British Museum collections, £12.99
Length: 25.000 cm
Gift of Mrs H.G. Beasley
AOA Ethno 1944.Oc2.1901
Africa, Oceania, Americas
From Milne Bay Province, Papua New
Late 19th - early 20th century AD
Made by Mutuaga
In much of Papua New Guinea people chew betel nut (that is, the seed of the betel palm, Areca catechu). Chewed with powdered lime and a leaf of betel pepper, the seed has a mildly narcotic effect, and stimulates digestion. In many places, the equipment for betel chewing is beautifully carved and decorated, and this is particularly true for south-eastern Papua New Guinea.
This wooden spatula is a flat spoon for extracting the lime from a container. Lime spatulas from this area are carved and decorated in both abstract and representational form. This is one of the few carved to represent a human figure, who here is holding and beating a hand-drum.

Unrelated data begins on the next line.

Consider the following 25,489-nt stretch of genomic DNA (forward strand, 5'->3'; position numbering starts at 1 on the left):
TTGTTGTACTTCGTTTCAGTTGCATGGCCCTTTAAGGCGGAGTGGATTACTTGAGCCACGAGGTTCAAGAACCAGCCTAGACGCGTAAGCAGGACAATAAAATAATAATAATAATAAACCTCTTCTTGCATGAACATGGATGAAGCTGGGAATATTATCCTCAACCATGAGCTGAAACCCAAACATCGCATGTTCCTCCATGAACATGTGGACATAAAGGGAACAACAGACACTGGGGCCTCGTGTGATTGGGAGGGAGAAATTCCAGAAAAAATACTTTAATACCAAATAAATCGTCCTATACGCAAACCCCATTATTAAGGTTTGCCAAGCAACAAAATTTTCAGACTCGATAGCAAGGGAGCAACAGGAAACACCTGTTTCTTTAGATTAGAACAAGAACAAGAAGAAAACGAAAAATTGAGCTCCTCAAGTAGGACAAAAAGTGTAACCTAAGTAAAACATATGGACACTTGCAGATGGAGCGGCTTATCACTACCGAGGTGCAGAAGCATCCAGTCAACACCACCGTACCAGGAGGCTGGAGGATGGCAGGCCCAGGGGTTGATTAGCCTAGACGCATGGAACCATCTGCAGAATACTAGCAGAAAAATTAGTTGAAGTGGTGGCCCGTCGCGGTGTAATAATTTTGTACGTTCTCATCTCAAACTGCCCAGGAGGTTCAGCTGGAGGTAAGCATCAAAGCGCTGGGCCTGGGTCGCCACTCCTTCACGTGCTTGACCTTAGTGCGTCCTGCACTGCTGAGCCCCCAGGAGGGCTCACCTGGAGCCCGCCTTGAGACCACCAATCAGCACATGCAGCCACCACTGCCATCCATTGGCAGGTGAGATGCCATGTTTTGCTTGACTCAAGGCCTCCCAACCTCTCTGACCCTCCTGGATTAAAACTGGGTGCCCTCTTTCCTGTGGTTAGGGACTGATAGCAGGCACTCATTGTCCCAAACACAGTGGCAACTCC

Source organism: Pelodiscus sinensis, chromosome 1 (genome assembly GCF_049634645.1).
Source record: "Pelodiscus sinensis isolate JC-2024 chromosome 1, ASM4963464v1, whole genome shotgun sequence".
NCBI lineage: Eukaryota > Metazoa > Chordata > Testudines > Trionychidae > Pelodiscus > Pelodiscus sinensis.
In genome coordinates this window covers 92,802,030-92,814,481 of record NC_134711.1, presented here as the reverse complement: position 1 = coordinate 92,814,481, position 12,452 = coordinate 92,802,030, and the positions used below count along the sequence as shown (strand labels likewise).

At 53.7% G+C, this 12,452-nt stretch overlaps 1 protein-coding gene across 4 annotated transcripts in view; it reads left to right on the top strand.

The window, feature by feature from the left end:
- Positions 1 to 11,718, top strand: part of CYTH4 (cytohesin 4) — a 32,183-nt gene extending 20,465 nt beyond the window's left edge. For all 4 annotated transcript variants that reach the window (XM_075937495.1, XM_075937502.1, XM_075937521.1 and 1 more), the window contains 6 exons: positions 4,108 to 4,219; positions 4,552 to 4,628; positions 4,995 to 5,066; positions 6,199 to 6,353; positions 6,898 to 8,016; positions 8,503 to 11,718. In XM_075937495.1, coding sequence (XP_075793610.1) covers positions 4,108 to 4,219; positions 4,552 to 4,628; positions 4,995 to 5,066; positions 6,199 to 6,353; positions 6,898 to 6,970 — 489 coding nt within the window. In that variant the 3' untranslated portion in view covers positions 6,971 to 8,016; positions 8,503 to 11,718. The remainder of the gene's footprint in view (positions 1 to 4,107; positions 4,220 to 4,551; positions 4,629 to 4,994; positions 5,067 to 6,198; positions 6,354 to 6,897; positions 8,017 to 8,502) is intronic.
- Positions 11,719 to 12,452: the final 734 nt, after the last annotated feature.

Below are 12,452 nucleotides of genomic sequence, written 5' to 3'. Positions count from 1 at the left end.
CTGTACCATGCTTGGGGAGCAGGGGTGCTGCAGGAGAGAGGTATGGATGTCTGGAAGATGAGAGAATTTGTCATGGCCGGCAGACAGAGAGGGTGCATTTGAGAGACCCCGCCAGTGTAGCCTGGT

Following detailed investigations, the researcher Harry Beran has identified this example as having been carved by a known individual. Such identifications are rare, given the traditions of ethnographic collecting, with the names of the people involved in the production of items often not recorded. This spatula appears to have been made by Mutuaga of Dagodagoisu Village, South Cape, Milne Bay Province, who lived from about 1860 to the early 1920s.
H. Beran, Mutuaga: a nineteenth-century (University of Wollongong Press, 1996)
H. Beran, Betel-chewing equipment of Eas (Princes Risborough, Shire Ethnography, 1988)